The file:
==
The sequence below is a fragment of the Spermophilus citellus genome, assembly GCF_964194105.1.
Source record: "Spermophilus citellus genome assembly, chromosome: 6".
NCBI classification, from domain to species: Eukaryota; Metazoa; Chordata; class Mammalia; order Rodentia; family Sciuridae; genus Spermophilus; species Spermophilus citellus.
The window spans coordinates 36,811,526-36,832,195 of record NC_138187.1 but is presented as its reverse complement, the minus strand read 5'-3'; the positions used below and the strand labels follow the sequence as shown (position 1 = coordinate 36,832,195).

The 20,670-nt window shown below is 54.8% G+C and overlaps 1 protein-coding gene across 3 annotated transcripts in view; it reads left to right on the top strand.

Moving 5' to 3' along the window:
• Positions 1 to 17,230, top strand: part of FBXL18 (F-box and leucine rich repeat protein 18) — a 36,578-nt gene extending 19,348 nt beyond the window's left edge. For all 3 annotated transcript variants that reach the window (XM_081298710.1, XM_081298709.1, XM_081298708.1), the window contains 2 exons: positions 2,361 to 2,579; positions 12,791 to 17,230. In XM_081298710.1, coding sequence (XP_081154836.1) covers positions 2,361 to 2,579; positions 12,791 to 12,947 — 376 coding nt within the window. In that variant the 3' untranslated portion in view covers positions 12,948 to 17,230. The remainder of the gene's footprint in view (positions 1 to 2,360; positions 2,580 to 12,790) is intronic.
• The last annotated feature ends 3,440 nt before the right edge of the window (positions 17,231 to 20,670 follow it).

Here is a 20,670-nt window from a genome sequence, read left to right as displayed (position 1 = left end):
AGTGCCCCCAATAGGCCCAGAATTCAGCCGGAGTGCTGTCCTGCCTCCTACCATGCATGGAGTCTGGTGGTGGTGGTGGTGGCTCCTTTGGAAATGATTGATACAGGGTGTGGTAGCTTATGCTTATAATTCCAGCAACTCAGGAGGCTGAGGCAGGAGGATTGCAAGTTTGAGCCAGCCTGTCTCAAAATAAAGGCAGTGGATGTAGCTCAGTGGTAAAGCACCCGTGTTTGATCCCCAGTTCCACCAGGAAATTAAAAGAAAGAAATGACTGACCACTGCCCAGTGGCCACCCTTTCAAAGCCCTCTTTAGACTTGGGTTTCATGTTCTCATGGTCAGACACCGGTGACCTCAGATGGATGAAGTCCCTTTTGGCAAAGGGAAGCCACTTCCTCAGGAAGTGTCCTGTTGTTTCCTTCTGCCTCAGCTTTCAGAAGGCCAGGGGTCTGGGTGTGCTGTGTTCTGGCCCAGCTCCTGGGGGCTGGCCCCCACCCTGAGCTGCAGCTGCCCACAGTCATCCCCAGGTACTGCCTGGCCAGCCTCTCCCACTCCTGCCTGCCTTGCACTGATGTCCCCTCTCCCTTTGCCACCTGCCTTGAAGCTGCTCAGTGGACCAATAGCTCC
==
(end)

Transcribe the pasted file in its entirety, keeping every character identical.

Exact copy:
The sequence below is a fragment of the Spermophilus citellus genome, assembly GCF_964194105.1.
Source record: "Spermophilus citellus genome assembly, chromosome: 6".
NCBI classification, from domain to species: Eukaryota; Metazoa; Chordata; class Mammalia; order Rodentia; family Sciuridae; genus Spermophilus; species Spermophilus citellus.
The window spans coordinates 36,811,526-36,832,195 of record NC_138187.1 but is presented as its reverse complement, the minus strand read 5'-3'; the positions used below and the strand labels follow the sequence as shown (position 1 = coordinate 36,832,195).

The 20,670-nt window shown below is 54.8% G+C and overlaps 1 protein-coding gene across 3 annotated transcripts in view; it reads left to right on the top strand.

Moving 5' to 3' along the window:
• Positions 1 to 17,230, top strand: part of FBXL18 (F-box and leucine rich repeat protein 18) — a 36,578-nt gene extending 19,348 nt beyond the window's left edge. For all 3 annotated transcript variants that reach the window (XM_081298710.1, XM_081298709.1, XM_081298708.1), the window contains 2 exons: positions 2,361 to 2,579; positions 12,791 to 17,230. In XM_081298710.1, coding sequence (XP_081154836.1) covers positions 2,361 to 2,579; positions 12,791 to 12,947 — 376 coding nt within the window. In that variant the 3' untranslated portion in view covers positions 12,948 to 17,230. The remainder of the gene's footprint in view (positions 1 to 2,360; positions 2,580 to 12,790) is intronic.
• The last annotated feature ends 3,440 nt before the right edge of the window (positions 17,231 to 20,670 follow it).

Here is a 20,670-nt window from a genome sequence, read left to right as displayed (position 1 = left end):
AGTGCCCCCAATAGGCCCAGAATTCAGCCGGAGTGCTGTCCTGCCTCCTACCATGCATGGAGTCTGGTGGTGGTGGTGGTGGCTCCTTTGGAAATGATTGATACAGGGTGTGGTAGCTTATGCTTATAATTCCAGCAACTCAGGAGGCTGAGGCAGGAGGATTGCAAGTTTGAGCCAGCCTGTCTCAAAATAAAGGCAGTGGATGTAGCTCAGTGGTAAAGCACCCGTGTTTGATCCCCAGTTCCACCAGGAAATTAAAAGAAAGAAATGACTGACCACTGCCCAGTGGCCACCCTTTCAAAGCCCTCTTTAGACTTGGGTTTCATGTTCTCATGGTCAGACACCGGTGACCTCAGATGGATGAAGTCCCTTTTGGCAAAGGGAAGCCACTTCCTCAGGAAGTGTCCTGTTGTTTCCTTCTGCCTCAGCTTTCAGAAGGCCAGGGGTCTGGGTGTGCTGTGTTCTGGCCCAGCTCCTGGGGGCTGGCCCCCACCCTGAGCTGCAGCTGCCCACAGTCATCCCCAGGTACTGCCTGGCCAGCCTCTCCCACTCCTGCCTGCCTTGCACTGATGTCCCCTCTCCCTTTGCCACCTGCCTTGAAGCTGCTCAGTGGACCAATAGCTCC